Queen of the Negro Leagues

These last few years have been filled with inspirational female voices. From the Women’s March and #MeToo, to political powerhouses like Nancy Pelosi, Elizabeth Warren, and Hillary Clinton, women have made it clear that their opinions matter and they intend to be heard. 

I learned from Marie Curie, Grace Hopper, and Rosalind Franklin. I devoured the words of Toni Morrison, Margaret Atwood, and J.K. Rowling. And, I was raised by the most powerful, inspiring woman I know: my mother.

Since March is Women’s History Month, it’s a perfect time to shine the light on another woman with whom you might not be familiar. Those who know me know that baseball is a huge part of my life. It gives me hope, enjoyment and some much-needed magic. Including the 2020 election, there are 333 members of The National Baseball Hall of Fame. Of those 333, there are 332 men and 1 woman.

Effa Manley is not a well-known figure in the sports world but her contribution to the game has earned her a stellar reputation and entry into The Hall. Born in 1897 in Philadelphia, Pennsylvania, Effa met her future husband, Abe, at a New York Yankees game in 1935. Their union allowed her to get involved in the ballclub he owned, the Newark Eagles, a Negro League team that operated out of Newark, New Jersey. She soon took over the daily operations of the team and became an advocate for better pay, travel, scheduling and accommodations, factors that people gave little thought or concern to when it came to the Negro League.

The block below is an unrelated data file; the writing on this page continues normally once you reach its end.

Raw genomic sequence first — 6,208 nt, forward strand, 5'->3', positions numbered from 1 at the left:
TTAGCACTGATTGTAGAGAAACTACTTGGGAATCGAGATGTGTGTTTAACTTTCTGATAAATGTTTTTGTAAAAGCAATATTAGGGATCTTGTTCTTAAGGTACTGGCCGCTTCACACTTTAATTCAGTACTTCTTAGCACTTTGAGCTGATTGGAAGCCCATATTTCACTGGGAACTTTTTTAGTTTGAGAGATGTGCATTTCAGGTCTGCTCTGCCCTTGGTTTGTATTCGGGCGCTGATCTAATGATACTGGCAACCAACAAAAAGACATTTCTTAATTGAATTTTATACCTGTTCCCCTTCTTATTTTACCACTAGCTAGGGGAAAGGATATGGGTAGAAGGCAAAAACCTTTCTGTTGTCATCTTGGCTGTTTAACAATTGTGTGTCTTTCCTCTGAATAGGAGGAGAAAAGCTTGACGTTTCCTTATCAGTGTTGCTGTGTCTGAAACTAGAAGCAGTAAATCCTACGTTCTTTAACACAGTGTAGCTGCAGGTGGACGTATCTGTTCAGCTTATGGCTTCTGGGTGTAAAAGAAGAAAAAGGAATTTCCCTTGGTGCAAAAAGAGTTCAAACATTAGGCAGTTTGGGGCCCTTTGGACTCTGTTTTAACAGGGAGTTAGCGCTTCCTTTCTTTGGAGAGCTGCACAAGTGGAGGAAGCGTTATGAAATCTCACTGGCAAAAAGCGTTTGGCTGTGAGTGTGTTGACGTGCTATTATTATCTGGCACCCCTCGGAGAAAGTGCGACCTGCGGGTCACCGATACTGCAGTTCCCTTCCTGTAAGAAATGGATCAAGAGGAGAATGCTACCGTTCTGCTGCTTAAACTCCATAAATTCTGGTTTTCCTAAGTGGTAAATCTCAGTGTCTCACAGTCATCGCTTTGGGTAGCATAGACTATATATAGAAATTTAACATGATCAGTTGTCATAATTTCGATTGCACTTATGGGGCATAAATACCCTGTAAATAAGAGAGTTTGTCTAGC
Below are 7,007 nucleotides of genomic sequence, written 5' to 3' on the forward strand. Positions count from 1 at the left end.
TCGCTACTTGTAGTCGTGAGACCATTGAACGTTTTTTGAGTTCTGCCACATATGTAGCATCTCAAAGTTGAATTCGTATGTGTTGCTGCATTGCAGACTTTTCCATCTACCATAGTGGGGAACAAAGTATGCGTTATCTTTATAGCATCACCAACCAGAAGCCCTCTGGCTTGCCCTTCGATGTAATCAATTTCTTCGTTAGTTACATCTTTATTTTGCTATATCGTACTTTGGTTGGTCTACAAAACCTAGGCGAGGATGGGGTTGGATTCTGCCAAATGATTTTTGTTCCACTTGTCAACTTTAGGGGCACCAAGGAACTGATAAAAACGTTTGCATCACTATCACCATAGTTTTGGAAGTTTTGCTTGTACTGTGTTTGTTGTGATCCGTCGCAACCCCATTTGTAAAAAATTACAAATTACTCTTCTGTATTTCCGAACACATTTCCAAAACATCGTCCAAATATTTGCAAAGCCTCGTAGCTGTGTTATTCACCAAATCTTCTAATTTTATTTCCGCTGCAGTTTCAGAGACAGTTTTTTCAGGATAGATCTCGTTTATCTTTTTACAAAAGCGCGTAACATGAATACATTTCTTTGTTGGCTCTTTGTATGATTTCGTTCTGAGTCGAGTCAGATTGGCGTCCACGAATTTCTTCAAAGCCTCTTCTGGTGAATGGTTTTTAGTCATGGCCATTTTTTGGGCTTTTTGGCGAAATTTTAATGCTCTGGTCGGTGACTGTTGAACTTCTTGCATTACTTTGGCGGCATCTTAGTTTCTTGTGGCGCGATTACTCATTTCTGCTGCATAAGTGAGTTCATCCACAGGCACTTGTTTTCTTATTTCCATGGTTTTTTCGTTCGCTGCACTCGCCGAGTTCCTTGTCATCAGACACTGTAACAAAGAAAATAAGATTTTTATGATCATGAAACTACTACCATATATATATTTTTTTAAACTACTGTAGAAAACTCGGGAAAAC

Manley was very active in the Civil Rights Movement and a myriad of other causes. She would attend rallies, invite soldiers to attend games for free and hold benefits for local hospitals and organizations. Later in life, she advocated for the entry of Negro League players into The Hall of Fame. The only women in a league full of male owners, Manley strived to make baseball better. She shattered glass ceilings, kicked in the closed doors and I am proud to be her fan. 

This month, I encourage all of us to explore and learn about the incredible women who made our world what it is today. Time Magazine and their list of 100 Women of the Year is a great place to get started. Effa Manley may not be on their list, but she is number one on mine.

Photo courtesy of The National Baseball Hall of Fame and Museum.

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